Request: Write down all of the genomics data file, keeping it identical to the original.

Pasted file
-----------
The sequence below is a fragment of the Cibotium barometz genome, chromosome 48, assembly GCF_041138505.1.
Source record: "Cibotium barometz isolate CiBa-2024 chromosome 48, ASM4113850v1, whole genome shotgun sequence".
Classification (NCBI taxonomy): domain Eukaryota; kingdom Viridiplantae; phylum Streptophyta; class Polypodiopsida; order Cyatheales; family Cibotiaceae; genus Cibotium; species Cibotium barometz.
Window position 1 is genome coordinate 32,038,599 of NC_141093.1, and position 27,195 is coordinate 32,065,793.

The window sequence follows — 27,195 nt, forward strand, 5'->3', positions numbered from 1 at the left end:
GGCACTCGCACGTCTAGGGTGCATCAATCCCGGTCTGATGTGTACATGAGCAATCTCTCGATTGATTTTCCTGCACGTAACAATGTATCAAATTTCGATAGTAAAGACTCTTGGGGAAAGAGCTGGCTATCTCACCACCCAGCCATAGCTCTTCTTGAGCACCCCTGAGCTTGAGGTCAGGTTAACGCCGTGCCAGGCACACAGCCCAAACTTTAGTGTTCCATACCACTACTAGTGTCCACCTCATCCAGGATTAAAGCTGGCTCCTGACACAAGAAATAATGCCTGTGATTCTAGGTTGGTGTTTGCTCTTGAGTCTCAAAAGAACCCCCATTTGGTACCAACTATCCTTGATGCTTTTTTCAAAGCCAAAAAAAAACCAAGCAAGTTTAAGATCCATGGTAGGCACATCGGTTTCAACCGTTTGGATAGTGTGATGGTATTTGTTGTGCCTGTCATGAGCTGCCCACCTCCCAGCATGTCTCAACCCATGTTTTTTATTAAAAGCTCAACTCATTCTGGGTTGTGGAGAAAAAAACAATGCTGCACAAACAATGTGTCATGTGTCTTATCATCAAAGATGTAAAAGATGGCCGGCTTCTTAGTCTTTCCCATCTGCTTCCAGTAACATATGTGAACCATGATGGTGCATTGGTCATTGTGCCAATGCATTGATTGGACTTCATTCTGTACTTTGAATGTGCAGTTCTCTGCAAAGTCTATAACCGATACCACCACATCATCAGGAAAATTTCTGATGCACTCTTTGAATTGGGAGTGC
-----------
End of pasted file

The sequence below is a fragment of the Cibotium barometz genome, chromosome 48, assembly GCF_041138505.1.
Source record: "Cibotium barometz isolate CiBa-2024 chromosome 48, ASM4113850v1, whole genome shotgun sequence".
Classification (NCBI taxonomy): domain Eukaryota; kingdom Viridiplantae; phylum Streptophyta; class Polypodiopsida; order Cyatheales; family Cibotiaceae; genus Cibotium; species Cibotium barometz.
Window position 1 is genome coordinate 32,038,599 of NC_141093.1, and position 27,195 is coordinate 32,065,793.

The window sequence follows — 27,195 nt, forward strand, 5'->3', positions numbered from 1 at the left end:
GGCACTCGCACGTCTAGGGTGCATCAATCCCGGTCTGATGTGTACATGAGCAATCTCTCGATTGATTTTCCTGCACGTAACAATGTATCAAATTTCGATAGTAAAGACTCTTGGGGAAAGAGCTGGCTATCTCACCACCCAGCCATAGCTCTTCTTGAGCACCCCTGAGCTTGAGGTCAGGTTAACGCCGTGCCAGGCACACAGCCCAAACTTTAGTGTTCCATACCACTACTAGTGTCCACCTCATCCAGGATTAAAGCTGGCTCCTGACACAAGAAATAATGCCTGTGATTCTAGGTTGGTGTTTGCTCTTGAGTCTCAAAAGAACCCCCATTTGGTACCAACTATCCTTGATGCTTTTTTCAAAGCCAAAAAAAAACCAAGCAAGTTTAAGATCCATGGTAGGCACATCGGTTTCAACCGTTTGGATAGTGTGATGGTATTTGTTGTGCCTGTCATGAGCTGCCCACCTCCCAGCATGTCTCAACCCATGTTTTTTATTAAAAGCTCAACTCATTCTGGGTTGTGGAGAAAAAAACAATGCTGCACAAACAATGTGTCATGTGTCTTATCATCAAAGATGTAAAAGATGGCCGGCTTCTTAGTCTTTCCCATCTGCTTCCAGTAACATATGTGAACCATGATGGTGCATTGGTCATTGTGCCAATGCATTGATTGGACTTCATTCTGTACTTTGAATGTGCAGTTCTCTGCAAAGTCTATAACCGATACCACCACATCATCAGGAAAATTTCTGATGCACTCTTTGAATTGGGAGTGC